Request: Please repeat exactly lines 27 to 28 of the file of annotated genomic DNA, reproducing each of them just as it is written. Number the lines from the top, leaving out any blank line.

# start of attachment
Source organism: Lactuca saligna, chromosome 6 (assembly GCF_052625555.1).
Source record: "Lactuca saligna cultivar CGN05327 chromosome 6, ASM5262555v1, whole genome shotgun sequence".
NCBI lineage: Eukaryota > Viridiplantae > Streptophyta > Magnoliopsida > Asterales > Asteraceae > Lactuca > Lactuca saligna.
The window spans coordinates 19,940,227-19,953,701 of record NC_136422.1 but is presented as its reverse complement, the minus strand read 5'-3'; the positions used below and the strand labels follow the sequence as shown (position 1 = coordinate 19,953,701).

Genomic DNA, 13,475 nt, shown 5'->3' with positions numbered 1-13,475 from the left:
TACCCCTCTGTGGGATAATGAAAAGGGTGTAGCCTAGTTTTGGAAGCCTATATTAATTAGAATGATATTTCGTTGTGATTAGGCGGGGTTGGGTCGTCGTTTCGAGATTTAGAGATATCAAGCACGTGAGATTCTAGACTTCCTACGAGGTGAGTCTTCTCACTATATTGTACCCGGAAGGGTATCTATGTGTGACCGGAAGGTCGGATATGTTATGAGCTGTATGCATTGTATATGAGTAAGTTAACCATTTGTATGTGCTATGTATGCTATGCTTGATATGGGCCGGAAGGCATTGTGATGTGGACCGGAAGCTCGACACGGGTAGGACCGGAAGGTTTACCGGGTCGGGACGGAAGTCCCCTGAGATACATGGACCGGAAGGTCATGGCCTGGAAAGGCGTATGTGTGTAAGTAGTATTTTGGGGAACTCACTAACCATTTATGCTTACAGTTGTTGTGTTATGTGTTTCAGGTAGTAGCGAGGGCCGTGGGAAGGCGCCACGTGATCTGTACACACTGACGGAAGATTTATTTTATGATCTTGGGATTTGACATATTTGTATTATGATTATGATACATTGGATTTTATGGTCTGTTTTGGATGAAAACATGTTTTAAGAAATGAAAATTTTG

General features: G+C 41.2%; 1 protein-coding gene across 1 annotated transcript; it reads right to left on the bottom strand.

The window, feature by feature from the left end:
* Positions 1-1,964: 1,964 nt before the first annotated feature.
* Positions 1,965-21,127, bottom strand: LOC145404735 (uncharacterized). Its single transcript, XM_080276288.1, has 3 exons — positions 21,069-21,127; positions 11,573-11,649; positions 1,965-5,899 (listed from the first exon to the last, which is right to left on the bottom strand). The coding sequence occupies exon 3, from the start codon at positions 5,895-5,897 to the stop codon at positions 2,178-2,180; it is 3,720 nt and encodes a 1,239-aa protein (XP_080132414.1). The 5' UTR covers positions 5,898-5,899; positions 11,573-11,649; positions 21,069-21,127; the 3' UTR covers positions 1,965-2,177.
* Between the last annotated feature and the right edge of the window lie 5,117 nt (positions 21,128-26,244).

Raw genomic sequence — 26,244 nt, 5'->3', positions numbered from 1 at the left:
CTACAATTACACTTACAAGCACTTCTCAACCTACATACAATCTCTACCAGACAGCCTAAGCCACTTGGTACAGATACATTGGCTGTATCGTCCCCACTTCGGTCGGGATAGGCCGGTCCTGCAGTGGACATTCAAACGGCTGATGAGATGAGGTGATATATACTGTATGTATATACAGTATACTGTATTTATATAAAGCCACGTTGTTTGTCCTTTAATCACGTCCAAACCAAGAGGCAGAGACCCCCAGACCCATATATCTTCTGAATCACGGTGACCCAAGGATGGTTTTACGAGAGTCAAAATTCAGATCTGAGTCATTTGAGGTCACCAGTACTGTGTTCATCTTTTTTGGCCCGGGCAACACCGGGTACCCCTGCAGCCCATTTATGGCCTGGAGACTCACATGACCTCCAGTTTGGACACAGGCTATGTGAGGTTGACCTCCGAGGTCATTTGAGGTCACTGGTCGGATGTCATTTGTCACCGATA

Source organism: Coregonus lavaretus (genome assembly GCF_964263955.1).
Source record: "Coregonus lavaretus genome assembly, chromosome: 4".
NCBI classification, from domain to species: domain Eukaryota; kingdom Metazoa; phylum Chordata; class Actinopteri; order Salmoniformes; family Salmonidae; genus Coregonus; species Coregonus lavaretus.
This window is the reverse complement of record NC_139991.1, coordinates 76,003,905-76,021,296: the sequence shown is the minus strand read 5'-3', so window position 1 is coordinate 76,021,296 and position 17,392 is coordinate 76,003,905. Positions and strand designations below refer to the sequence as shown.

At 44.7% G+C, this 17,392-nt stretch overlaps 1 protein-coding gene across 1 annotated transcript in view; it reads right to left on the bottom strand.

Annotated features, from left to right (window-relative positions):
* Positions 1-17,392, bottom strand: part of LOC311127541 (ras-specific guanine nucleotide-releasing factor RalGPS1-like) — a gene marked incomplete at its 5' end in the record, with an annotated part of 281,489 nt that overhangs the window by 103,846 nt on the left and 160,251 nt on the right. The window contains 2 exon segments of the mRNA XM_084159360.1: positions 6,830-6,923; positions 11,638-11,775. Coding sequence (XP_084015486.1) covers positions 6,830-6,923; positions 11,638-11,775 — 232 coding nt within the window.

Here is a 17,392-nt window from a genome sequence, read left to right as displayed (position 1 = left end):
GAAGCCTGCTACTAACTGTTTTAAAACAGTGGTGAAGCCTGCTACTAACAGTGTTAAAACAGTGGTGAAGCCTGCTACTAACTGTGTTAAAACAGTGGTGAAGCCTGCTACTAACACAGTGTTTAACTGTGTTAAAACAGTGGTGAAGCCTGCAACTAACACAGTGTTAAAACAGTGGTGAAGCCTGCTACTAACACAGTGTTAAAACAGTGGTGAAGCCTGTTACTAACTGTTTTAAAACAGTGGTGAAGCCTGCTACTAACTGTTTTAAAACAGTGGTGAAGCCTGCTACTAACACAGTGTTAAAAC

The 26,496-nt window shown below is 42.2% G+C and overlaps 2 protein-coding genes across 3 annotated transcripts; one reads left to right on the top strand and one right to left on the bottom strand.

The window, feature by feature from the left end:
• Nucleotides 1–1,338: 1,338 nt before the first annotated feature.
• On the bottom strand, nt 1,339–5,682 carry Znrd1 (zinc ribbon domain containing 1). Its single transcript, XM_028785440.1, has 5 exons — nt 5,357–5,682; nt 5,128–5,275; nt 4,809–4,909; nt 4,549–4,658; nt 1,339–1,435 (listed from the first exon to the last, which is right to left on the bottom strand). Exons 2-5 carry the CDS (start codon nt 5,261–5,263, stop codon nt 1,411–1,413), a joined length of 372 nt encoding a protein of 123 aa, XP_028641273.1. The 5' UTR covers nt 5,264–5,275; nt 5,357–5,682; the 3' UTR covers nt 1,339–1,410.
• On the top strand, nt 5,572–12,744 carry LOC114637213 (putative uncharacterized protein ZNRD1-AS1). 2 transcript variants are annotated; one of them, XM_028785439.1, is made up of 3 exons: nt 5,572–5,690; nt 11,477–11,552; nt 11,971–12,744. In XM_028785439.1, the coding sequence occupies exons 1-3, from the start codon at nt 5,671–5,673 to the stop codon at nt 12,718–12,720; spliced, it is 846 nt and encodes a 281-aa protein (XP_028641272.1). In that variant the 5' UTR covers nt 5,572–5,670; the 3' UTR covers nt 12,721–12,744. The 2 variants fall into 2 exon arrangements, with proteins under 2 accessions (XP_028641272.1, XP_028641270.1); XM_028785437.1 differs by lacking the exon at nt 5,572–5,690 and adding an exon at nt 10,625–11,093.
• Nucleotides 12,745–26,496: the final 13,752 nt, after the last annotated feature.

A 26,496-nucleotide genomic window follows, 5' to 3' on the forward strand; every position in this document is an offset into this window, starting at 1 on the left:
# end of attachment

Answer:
• On the top strand, nt 5,572–12,744 carry LOC114637213 (putative uncharacterized protein ZNRD1-AS1). 2 transcript variants are annotated; one of them, XM_028785439.1, is made up of 3 exons: nt 5,572–5,690; nt 11,477–11,552; nt 11,971–12,744. In XM_028785439.1, the coding sequence occupies exons 1-3, from the start codon at nt 5,671–5,673 to the stop codon at nt 12,718–12,720; spliced, it is 846 nt and encodes a 281-aa protein (XP_028641272.1). In that variant the 5' UTR covers nt 5,572–5,670; the 3' UTR covers nt 12,721–12,744. The 2 variants fall into 2 exon arrangements, with proteins under 2 accessions (XP_028641272.1, XP_028641270.1); XM_028785437.1 differs by lacking the exon at nt 5,572–5,690 and adding an exon at nt 10,625–11,093.
• Nucleotides 12,745–26,496: the final 13,752 nt, after the last annotated feature.